sales discovery questions

Sales Discovery Questions

What are the most powerful sales discovery questions? One of them is not, “are you happy with your current solution”, although in all fairness it’s not an inappropriate question used in the right circumstances. However, try to not to rely on questions like ‘are you happy’.

In this blog post I’m going to draw heavily upon Keenan’s book Gap Selling

gap selling







Like all good business books, Keenan’s Gap Selling describes the obvious, but only obvious, after you read it. Until then it’s anything but obvious!

“Asking ‘why’, gets customers to say yes” (Gap Selling book quote). In sales discovery questions the more ‘why based’ questions you ask, the more you’ll understand. OK, so we’ve all asked the question, “are you happy with your current solution”. Usually our boss or customer (if you’re self- employed) has asked you, to ask that very question, so it might be unavoidable! Unfortunately, when one asks the question it’s either answered with a yes or a no, and there is nowhere to go if the answer is no.

discovery questions






As we all should know by now, selling is about solving problems, that’s true whether you’re a corner shop or someone selling an Enterprise ERP solution. You can’t solve problems until your prospect and you understand what problems they have. As often, they don’t know, or don’t care to communicate it. This touches upon an earlier blog The Challenger Sales Person . The more you know about potential problems a customer might have, the more you can ask ‘why based’, sales discovery questions.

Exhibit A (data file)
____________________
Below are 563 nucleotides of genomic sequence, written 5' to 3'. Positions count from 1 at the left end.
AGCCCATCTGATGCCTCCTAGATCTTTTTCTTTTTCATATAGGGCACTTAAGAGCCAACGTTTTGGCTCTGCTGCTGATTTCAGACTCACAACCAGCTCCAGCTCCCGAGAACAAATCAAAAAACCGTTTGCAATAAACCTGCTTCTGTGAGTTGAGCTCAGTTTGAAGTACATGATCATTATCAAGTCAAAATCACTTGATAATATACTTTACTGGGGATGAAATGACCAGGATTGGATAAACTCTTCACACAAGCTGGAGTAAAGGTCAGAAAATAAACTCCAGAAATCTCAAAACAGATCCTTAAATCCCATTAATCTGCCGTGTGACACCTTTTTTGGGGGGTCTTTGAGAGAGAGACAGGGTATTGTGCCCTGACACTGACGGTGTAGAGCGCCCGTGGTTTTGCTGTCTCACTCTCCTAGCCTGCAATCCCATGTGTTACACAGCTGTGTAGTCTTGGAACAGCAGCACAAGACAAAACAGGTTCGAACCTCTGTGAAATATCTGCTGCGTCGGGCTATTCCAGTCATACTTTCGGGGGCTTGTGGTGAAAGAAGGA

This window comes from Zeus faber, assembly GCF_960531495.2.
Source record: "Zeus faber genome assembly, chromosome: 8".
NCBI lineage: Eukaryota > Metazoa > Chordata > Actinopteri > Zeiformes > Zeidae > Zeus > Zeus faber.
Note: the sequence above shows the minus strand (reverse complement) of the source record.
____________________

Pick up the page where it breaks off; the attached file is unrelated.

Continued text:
A better strategy for asking questions is to dig deep, based on the knowledge of problems within the industry. If you understand where the problems may lie, ask questions about their current situation, how they handle what you know to be potential problems. Then you can test how well their current solution is really addressing their problems or ‘pain point’.

asking probing discovery questions






The 4 types of sales discovery questions are:

  1. Open-ended “probing” questions to uncover important details
  2. Open-ended “process” questions to learn how
  3. Open-ended “provoking” questions to help your potential customer to look at their situation in new ways
  4. “Validating questions” in which you repeat rephrased answers to earlier questions back to the prospect, so you can:
    • understand their current reality accuratel
    • demonstrate to them you understand
    • keeping the discovered pain point ‘top of mind’

It’s about collaborating to arrive at the best solution, building a relationship as a trusted advisor. You’ll either get the prospect to think about problems and solutions in a new, unique way, differentiating yourself; or ‘qualify out’, early, so you’re not wasting your time.


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David Doyle

David has spent 30 years in sales successfully building business from zero to acquisition. Having studied Electronics and Computer Science at DIT and Enterprise Ireland's Export Sales Development Programme, he has spent most of his time in selling technology. He is founder and Managing Director of B2B Sell and leads a small team of experienced business and technology trained sales professionals.

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